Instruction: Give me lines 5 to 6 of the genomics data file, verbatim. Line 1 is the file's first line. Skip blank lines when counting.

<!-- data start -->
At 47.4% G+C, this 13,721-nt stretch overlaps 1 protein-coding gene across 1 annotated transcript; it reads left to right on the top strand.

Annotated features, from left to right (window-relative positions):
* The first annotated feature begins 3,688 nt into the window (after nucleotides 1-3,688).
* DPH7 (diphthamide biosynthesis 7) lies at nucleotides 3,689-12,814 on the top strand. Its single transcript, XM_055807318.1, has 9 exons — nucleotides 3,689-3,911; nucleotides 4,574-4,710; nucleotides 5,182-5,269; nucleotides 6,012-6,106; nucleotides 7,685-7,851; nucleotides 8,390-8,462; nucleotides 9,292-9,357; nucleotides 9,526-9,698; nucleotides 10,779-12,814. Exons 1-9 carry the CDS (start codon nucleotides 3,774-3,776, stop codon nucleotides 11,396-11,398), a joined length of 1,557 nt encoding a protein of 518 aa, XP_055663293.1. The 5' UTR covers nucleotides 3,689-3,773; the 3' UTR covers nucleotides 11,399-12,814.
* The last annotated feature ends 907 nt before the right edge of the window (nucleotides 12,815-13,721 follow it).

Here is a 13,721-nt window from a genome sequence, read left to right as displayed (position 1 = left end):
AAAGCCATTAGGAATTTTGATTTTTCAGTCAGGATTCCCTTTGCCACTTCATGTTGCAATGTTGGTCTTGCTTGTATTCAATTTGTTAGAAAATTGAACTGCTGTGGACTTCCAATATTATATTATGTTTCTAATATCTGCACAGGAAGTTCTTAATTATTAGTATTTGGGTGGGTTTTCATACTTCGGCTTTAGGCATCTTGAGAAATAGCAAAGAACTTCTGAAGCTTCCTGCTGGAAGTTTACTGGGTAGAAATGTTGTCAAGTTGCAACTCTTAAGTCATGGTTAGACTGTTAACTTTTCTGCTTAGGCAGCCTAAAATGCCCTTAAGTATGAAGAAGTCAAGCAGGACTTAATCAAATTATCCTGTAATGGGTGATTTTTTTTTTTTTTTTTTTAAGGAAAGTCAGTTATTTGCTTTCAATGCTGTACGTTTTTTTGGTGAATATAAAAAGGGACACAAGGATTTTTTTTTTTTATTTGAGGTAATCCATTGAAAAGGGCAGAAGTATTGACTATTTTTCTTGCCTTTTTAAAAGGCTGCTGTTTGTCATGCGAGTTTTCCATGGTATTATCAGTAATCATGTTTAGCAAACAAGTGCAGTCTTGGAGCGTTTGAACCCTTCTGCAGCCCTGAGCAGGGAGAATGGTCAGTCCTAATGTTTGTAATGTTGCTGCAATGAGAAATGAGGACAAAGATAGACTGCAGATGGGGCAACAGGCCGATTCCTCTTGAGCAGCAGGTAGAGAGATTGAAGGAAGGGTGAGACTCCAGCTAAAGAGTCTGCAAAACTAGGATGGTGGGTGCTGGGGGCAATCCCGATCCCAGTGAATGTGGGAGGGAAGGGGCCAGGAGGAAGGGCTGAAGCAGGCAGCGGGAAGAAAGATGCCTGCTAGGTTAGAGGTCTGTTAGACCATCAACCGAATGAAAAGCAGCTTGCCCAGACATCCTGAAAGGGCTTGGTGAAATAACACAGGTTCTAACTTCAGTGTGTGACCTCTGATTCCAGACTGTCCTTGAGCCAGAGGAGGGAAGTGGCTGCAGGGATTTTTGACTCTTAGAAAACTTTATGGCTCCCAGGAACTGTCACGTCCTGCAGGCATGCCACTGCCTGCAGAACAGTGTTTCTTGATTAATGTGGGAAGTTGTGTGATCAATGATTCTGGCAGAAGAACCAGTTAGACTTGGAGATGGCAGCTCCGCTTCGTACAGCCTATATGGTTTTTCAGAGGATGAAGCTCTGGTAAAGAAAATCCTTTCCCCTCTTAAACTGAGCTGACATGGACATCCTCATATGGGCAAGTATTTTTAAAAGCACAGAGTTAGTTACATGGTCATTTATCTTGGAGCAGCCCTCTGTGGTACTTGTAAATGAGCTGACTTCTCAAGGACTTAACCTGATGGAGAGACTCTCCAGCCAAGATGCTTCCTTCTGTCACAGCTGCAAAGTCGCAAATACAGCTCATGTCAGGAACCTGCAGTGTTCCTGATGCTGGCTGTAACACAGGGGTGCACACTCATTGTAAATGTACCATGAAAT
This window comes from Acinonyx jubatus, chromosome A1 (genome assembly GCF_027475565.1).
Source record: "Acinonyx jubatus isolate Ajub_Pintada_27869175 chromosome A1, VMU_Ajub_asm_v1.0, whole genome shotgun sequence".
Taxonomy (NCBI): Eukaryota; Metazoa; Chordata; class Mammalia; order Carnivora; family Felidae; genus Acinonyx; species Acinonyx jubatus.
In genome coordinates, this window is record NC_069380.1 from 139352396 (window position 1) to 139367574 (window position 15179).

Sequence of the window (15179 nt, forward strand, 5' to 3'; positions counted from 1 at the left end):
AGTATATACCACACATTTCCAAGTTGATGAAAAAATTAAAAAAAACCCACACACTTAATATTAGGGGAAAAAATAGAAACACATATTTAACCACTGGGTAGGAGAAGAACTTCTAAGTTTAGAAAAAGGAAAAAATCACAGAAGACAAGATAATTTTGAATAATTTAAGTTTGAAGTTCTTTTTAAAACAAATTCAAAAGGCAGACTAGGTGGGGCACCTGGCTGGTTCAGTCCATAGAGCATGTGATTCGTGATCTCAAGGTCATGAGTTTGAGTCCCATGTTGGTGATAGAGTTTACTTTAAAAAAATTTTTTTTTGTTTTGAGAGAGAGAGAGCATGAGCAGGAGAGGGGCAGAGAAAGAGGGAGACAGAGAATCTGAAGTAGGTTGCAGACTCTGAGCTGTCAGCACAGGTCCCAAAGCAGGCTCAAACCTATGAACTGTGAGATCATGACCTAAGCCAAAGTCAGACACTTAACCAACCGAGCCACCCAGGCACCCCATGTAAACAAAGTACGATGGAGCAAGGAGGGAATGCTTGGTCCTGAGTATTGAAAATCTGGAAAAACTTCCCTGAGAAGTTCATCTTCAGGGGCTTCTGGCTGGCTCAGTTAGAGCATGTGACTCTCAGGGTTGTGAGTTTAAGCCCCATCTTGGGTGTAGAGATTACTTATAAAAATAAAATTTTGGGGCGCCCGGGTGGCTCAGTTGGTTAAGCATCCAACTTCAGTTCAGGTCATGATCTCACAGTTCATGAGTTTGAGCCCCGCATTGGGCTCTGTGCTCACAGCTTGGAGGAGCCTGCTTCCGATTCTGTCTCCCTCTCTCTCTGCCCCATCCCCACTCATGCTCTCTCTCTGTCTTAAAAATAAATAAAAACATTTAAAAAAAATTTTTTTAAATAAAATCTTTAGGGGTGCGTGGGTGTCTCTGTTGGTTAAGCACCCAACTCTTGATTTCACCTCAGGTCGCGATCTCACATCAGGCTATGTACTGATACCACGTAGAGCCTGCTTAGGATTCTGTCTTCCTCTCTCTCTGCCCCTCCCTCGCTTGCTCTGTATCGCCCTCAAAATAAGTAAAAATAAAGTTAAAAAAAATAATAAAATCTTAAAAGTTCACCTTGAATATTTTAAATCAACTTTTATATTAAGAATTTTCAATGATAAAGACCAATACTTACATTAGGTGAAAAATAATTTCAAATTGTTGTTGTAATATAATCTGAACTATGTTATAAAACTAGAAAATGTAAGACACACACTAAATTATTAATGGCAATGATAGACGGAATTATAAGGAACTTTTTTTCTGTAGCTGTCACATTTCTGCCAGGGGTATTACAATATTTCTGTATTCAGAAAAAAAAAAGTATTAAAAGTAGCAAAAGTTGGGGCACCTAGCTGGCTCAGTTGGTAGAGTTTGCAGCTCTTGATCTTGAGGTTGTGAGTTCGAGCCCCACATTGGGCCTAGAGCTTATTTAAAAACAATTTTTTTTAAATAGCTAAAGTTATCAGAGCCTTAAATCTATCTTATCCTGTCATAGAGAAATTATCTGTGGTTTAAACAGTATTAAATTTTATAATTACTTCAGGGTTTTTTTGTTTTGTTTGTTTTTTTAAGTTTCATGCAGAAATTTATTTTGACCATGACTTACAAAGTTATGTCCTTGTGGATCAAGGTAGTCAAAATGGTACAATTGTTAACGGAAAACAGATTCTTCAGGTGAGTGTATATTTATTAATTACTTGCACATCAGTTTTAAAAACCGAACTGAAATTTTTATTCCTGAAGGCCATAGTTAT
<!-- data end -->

* The last annotated feature ends 907 nt before the right edge of the window (nucleotides 12,815-13,721 follow it).

Here is a 13,721-nt window from a genome sequence, read left to right as displayed (position 1 = left end):